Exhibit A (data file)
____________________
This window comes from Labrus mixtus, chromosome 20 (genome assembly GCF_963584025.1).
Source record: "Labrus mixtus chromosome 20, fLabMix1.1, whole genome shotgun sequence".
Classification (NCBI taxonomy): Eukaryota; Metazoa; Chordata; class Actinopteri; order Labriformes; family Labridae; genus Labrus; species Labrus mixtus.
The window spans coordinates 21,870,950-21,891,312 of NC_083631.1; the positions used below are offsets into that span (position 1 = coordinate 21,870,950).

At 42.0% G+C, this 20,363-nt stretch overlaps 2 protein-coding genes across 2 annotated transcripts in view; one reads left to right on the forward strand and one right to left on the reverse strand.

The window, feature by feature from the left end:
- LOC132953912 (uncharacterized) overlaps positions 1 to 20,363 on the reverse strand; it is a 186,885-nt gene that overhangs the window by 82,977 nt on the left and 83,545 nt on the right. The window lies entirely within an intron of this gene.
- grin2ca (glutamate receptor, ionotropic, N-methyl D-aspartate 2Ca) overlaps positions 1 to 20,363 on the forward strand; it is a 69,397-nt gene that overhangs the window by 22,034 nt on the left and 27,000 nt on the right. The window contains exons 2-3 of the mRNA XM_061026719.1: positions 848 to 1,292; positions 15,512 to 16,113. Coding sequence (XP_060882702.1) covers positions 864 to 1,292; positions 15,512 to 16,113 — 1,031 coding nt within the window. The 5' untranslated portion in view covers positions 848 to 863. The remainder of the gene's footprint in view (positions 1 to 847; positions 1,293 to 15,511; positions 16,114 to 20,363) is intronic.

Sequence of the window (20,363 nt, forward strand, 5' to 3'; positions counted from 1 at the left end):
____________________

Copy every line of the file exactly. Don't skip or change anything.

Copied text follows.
This window comes from Labrus mixtus, chromosome 20 (genome assembly GCF_963584025.1).
Source record: "Labrus mixtus chromosome 20, fLabMix1.1, whole genome shotgun sequence".
Classification (NCBI taxonomy): Eukaryota; Metazoa; Chordata; class Actinopteri; order Labriformes; family Labridae; genus Labrus; species Labrus mixtus.
The window spans coordinates 21,870,950-21,891,312 of NC_083631.1; the positions used below are offsets into that span (position 1 = coordinate 21,870,950).

At 42.0% G+C, this 20,363-nt stretch overlaps 2 protein-coding genes across 2 annotated transcripts in view; one reads left to right on the forward strand and one right to left on the reverse strand.

The window, feature by feature from the left end:
- LOC132953912 (uncharacterized) overlaps positions 1 to 20,363 on the reverse strand; it is a 186,885-nt gene that overhangs the window by 82,977 nt on the left and 83,545 nt on the right. The window lies entirely within an intron of this gene.
- grin2ca (glutamate receptor, ionotropic, N-methyl D-aspartate 2Ca) overlaps positions 1 to 20,363 on the forward strand; it is a 69,397-nt gene that overhangs the window by 22,034 nt on the left and 27,000 nt on the right. The window contains exons 2-3 of the mRNA XM_061026719.1: positions 848 to 1,292; positions 15,512 to 16,113. Coding sequence (XP_060882702.1) covers positions 864 to 1,292; positions 15,512 to 16,113 — 1,031 coding nt within the window. The 5' untranslated portion in view covers positions 848 to 863. The remainder of the gene's footprint in view (positions 1 to 847; positions 1,293 to 15,511; positions 16,114 to 20,363) is intronic.

Sequence of the window (20,363 nt, forward strand, 5' to 3'; positions counted from 1 at the left end):